What we found surprised us. Almost all our interviewees told us that they thought Australia’s strategic personality is evolving. For a start, they perceived that it has become more proactive, not so much in pursuit of grand schemes, but more in terms of seeking out opportunities to work constructively with regional states on economic, defence and security issues. Some observed that Australian diplomacy has become markedly more solicitous and consultative, especially in Southeast Asia, where one interviewee reported Australian officials were “careful, thoughtful and reactive” almost to a fault. This was not true in the Pacific, however, where a “donor-client” mindset persisted. There, Australia was viewed as working less effectively with local and regional partners.
Our interviewees told us that Australia was just as pragmatic and self-interested as it ever was. But they also perceived Australians as far less anxious or fearful than we sometimes see ourselves. Several argued that Australian diplomats act with justified confidence, whether in their skills, in their understanding of the Indo-Pacific, or in the possibility that regional security and prosperity can be maintained, despite the challenges we face.
The people we spoke with were more critical about what we might call Australia’s constancy. One put the problem this way: Australia “keeps looking over the wall” and saying, “I am part of part of this”. But instead of “going through the gate” and settling down to work, it keeps hopping back and forth, unsure of whether it belongs. This was a shame, our observer added, because there was a “desire for Australia to be a more proactive defence and security partner” in parts of the Indo-Pacific. In parallel, other interviewees complained that Australia’s behaviour varied across the region: in Southeast Asia, Australian diplomats might be circumspect and attentive to local diplomatic sensitivities, while in the Pacific, they were perceived sometimes to tread less carefully.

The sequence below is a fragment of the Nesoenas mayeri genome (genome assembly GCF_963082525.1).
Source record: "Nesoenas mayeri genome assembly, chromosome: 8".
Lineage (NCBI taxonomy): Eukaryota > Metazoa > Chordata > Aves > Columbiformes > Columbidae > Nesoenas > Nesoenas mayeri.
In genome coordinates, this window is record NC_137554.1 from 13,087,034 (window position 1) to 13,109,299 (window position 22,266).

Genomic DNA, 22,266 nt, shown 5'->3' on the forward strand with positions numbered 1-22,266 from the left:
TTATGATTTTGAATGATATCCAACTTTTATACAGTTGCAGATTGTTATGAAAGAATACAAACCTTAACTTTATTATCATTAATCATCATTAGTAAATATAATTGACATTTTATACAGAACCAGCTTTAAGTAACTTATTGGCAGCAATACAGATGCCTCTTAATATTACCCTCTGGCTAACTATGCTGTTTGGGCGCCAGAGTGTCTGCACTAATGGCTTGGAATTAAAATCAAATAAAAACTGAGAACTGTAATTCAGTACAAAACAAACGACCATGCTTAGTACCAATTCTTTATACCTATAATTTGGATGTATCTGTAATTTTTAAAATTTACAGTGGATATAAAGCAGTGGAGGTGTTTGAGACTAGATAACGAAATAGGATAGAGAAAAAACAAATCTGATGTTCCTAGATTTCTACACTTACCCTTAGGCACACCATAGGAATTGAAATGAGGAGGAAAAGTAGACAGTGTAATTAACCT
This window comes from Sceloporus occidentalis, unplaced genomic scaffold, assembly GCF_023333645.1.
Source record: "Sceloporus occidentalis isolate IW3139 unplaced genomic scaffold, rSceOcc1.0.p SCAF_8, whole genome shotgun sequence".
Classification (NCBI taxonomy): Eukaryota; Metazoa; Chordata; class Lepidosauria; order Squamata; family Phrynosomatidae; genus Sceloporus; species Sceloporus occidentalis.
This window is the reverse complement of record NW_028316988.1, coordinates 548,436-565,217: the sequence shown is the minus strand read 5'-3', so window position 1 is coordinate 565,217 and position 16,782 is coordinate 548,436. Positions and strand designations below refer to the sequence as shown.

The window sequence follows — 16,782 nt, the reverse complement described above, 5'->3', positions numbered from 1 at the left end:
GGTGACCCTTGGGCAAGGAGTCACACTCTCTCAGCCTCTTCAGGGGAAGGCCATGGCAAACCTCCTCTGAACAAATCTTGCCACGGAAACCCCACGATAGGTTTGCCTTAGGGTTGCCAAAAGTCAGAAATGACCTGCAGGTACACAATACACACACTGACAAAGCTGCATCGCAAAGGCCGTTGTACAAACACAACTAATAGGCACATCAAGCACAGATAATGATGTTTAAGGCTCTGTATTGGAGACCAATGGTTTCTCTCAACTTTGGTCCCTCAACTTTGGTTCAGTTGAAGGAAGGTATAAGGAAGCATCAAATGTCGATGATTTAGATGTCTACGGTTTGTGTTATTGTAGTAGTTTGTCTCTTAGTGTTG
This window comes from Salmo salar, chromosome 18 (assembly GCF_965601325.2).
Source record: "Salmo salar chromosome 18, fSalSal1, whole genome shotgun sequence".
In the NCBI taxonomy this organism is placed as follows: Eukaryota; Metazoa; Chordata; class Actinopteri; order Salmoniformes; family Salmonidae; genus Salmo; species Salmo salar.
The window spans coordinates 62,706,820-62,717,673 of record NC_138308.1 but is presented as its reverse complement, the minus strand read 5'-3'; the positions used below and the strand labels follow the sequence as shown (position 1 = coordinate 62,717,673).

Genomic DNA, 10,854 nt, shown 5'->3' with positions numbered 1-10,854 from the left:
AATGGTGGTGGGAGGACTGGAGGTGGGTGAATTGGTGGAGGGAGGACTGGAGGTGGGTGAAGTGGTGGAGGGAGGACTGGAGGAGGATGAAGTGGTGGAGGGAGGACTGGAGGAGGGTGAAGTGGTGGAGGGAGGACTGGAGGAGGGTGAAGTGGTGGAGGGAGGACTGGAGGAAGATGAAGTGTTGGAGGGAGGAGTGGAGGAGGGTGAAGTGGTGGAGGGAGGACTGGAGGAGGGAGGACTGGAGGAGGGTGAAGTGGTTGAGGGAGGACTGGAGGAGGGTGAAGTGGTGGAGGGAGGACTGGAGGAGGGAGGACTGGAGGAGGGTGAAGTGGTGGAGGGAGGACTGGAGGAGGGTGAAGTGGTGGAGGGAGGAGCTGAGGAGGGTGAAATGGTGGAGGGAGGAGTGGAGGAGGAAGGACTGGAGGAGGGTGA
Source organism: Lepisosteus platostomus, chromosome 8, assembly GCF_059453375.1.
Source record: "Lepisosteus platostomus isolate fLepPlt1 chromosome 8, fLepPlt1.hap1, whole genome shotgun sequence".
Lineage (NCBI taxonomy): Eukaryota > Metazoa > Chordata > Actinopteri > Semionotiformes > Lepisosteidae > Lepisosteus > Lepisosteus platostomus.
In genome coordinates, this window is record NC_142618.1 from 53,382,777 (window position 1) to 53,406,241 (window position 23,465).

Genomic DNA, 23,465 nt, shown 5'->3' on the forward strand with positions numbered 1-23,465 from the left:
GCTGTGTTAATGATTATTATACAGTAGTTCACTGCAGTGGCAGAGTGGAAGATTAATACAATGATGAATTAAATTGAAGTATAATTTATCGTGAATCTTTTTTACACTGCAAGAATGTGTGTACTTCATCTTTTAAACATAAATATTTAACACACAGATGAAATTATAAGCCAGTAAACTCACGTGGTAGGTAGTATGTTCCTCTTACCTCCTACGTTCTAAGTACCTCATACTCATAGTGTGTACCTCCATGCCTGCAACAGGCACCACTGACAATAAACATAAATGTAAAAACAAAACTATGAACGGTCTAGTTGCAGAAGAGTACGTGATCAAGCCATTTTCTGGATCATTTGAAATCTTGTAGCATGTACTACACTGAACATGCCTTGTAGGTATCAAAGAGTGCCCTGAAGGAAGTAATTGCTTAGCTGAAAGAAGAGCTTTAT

If these impressions are anything to go by, we might characterise Australia’s strategic personality as generally conscientious and agreeable; ordinarily confident, but with a persistent streak of anxiety; practical, if sometimes too tentative; and extraverted, within limits. They suggest that Australians are too hard on themselves: on the whole, regional opinion- and policymakers perceive us as capable and culturally competent. Our representatives already behave – to use Strating and Wallis’ terms – more like Barty than a boorish Crocodile Dundee.
This is not to say, of course, that there is no room for improvement. Our interviewees told us that Australia could communicate better, making its interests and intentions clear and distinct from those of others, including close allies. We could be more confident, especially in building stronger security partnerships in Southeast Asia. We should be more predictable. And we could be more consistent, using approaches to managing relationships that work in some parts of the region and applying them in others, notably in the Pacific.
This activity was supported by the Australian Government through a grant by the Australian Department of Defence. The views expressed herein are those of the authors and are not necessarily those of the Australian Government or the Australian Department of Defence.